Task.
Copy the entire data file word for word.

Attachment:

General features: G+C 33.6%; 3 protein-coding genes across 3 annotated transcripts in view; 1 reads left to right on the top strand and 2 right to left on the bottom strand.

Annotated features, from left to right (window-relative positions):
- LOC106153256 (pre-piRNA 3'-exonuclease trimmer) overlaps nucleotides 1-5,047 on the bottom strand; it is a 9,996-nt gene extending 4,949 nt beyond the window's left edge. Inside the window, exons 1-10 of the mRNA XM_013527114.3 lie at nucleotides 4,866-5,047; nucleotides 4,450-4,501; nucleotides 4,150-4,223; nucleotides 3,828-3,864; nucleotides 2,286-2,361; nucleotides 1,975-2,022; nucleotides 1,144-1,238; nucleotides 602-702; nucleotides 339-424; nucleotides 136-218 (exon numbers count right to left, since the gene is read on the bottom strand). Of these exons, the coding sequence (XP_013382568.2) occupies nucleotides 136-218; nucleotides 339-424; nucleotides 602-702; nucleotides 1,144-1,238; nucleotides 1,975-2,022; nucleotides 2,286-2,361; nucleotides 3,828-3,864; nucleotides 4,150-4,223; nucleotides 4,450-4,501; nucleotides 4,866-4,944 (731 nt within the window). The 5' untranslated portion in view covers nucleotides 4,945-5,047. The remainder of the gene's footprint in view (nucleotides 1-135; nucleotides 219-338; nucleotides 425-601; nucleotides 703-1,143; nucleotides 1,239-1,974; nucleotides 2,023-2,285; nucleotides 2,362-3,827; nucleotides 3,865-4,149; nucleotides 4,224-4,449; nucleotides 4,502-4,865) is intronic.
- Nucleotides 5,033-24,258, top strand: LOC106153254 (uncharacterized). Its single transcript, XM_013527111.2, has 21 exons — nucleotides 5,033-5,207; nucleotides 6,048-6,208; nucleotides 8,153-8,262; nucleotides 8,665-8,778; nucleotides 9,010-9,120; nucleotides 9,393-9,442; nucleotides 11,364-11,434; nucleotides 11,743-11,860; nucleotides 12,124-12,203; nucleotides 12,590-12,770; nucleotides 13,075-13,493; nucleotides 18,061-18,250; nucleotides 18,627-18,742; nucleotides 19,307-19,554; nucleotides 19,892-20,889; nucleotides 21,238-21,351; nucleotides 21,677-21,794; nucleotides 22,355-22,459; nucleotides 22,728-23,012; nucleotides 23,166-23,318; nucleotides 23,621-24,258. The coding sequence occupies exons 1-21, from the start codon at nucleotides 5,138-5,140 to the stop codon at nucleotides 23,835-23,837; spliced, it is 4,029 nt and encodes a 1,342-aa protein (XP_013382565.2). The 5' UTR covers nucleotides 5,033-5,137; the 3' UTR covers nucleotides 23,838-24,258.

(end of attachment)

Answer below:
General features: G+C 33.6%; 3 protein-coding genes across 3 annotated transcripts in view; 1 reads left to right on the top strand and 2 right to left on the bottom strand.

Annotated features, from left to right (window-relative positions):
- LOC106153256 (pre-piRNA 3'-exonuclease trimmer) overlaps nucleotides 1-5,047 on the bottom strand; it is a 9,996-nt gene extending 4,949 nt beyond the window's left edge. Inside the window, exons 1-10 of the mRNA XM_013527114.3 lie at nucleotides 4,866-5,047; nucleotides 4,450-4,501; nucleotides 4,150-4,223; nucleotides 3,828-3,864; nucleotides 2,286-2,361; nucleotides 1,975-2,022; nucleotides 1,144-1,238; nucleotides 602-702; nucleotides 339-424; nucleotides 136-218 (exon numbers count right to left, since the gene is read on the bottom strand). Of these exons, the coding sequence (XP_013382568.2) occupies nucleotides 136-218; nucleotides 339-424; nucleotides 602-702; nucleotides 1,144-1,238; nucleotides 1,975-2,022; nucleotides 2,286-2,361; nucleotides 3,828-3,864; nucleotides 4,150-4,223; nucleotides 4,450-4,501; nucleotides 4,866-4,944 (731 nt within the window). The 5' untranslated portion in view covers nucleotides 4,945-5,047. The remainder of the gene's footprint in view (nucleotides 1-135; nucleotides 219-338; nucleotides 425-601; nucleotides 703-1,143; nucleotides 1,239-1,974; nucleotides 2,023-2,285; nucleotides 2,362-3,827; nucleotides 3,865-4,149; nucleotides 4,224-4,449; nucleotides 4,502-4,865) is intronic.
- Nucleotides 5,033-24,258, top strand: LOC106153254 (uncharacterized). Its single transcript, XM_013527111.2, has 21 exons — nucleotides 5,033-5,207; nucleotides 6,048-6,208; nucleotides 8,153-8,262; nucleotides 8,665-8,778; nucleotides 9,010-9,120; nucleotides 9,393-9,442; nucleotides 11,364-11,434; nucleotides 11,743-11,860; nucleotides 12,124-12,203; nucleotides 12,590-12,770; nucleotides 13,075-13,493; nucleotides 18,061-18,250; nucleotides 18,627-18,742; nucleotides 19,307-19,554; nucleotides 19,892-20,889; nucleotides 21,238-21,351; nucleotides 21,677-21,794; nucleotides 22,355-22,459; nucleotides 22,728-23,012; nucleotides 23,166-23,318; nucleotides 23,621-24,258. The coding sequence occupies exons 1-21, from the start codon at nucleotides 5,138-5,140 to the stop codon at nucleotides 23,835-23,837; spliced, it is 4,029 nt and encodes a 1,342-aa protein (XP_013382565.2). The 5' UTR covers nucleotides 5,033-5,137; the 3' UTR covers nucleotides 23,838-24,258.